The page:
The new federal foster care statistics were released by the U.S. Health and Human Services (HHS) Administration for Children and Families (ACF) on November 8. Sifting through the myriad of acronyms, technical jargon, and slew of numbers can make your head spin. Here are a few things that you should know about the Adoption and Foster Care Analysis and Reporting System (AFCARS) annual report.

1.)  The number of children placed in foster care has increased.

For the fifth year in a row, the number of children in foster care has risen by more than 6,400 children since last fiscal year to 442,995. Data suggests that much of the recent increase of children entering foster care is attributed to the growing opioid crisis affecting families across the U.S. According to the ACF, there are 15 categories that are associated with removing children from their homes and placing them in foster care. Of these 15 categories, opioid use by parent or guardian has seen the largest increase. Thirty-six percent, or around 96,700 children, were removed from their homes due to parental drug abuse issues.

Lynn Johnson, HHS assistant secretary for children and families said that in order “to improve the well-being of children affected by substance abuse, [the HHS] has designed programs that specifically work with families to help with early intervention, family engagement, and trauma-informed services… for caregivers and parents dealing with substance use disorders.” The Family First Prevention Services Act (FFPSA) was signed in February 2018 and includes “substance use treatment, in-home parenting skill training, and mental health services for children and families who are at risk of entering the child welfare system. The new law also focuses on reducing the placement of children in group homes and in congregate care.” Ms. Johnson stated that “this collaborative work with state and local child welfare agencies, substance abuse treatment agencies, and courts helps [to] deliver these essential services to children and families with the goal of decreasing the number of children having to enter care.”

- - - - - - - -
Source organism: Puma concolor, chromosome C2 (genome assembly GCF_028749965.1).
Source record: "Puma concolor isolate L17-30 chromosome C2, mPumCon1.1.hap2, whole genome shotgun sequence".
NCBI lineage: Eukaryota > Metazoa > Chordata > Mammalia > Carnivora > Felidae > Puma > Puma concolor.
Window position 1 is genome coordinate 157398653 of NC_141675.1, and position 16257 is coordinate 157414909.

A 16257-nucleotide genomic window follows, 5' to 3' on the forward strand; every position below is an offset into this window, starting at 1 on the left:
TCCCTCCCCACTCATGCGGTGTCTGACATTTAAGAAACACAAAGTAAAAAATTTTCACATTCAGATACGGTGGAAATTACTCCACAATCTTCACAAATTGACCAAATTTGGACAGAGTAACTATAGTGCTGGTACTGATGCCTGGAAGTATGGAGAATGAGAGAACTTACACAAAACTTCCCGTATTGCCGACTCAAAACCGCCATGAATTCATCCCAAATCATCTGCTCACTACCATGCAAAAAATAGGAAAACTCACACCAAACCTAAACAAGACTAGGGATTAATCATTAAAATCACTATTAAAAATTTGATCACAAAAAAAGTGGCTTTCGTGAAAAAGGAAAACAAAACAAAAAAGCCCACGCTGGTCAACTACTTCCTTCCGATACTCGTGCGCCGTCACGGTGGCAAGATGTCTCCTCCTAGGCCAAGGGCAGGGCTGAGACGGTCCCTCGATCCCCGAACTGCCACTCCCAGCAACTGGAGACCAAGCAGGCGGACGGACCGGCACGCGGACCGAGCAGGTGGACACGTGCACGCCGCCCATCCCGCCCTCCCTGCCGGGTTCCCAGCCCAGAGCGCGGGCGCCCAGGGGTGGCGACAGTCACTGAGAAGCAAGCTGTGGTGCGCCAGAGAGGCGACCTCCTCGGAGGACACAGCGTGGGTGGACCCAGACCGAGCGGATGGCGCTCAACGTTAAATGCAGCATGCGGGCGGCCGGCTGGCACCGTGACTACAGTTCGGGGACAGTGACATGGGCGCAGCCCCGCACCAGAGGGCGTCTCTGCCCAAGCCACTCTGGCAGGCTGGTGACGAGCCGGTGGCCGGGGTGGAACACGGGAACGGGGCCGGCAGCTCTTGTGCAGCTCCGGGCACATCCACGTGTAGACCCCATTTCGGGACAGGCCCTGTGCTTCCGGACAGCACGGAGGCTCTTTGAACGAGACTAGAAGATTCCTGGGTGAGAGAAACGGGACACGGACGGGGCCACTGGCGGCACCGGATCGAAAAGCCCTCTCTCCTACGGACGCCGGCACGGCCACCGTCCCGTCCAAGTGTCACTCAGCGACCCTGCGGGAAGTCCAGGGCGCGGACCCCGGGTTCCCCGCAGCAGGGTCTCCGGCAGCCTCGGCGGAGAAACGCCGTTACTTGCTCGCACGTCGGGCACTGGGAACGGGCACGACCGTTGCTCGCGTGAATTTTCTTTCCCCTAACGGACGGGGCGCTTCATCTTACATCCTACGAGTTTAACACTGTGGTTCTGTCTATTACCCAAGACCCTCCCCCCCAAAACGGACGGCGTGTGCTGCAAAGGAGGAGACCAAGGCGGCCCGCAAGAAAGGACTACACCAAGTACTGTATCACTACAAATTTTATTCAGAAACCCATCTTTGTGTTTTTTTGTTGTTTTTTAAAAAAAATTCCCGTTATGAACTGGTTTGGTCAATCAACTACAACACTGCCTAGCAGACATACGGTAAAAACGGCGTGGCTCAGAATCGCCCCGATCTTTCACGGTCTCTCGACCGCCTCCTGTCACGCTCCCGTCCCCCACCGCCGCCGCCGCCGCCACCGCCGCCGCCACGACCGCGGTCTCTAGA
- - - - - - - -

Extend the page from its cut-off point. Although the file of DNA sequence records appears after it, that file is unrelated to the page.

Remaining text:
Jerry Milner, Associate Commissioner at the Children’s Bureau and Acting Commissioner for the Administration on Children, Youth and Families, said, “We are very happy that the rate of increase in the number of children in foster care is less than the prior year, and hope this is attributable to a greater focus on primary prevention of child maltreatment….Our goal is to keep families together and, when foster care placement is absolutely necessary, to reunify children back to safe and loving family conditions whenever possible. We can do this by addressing underlying behavioral and social issues through preventive and in-home services so children do not have to enter into care and become separated from their families.”

2.)  The number of children waiting to be adopted from foster care has increased. Adoption from foster care has also increased.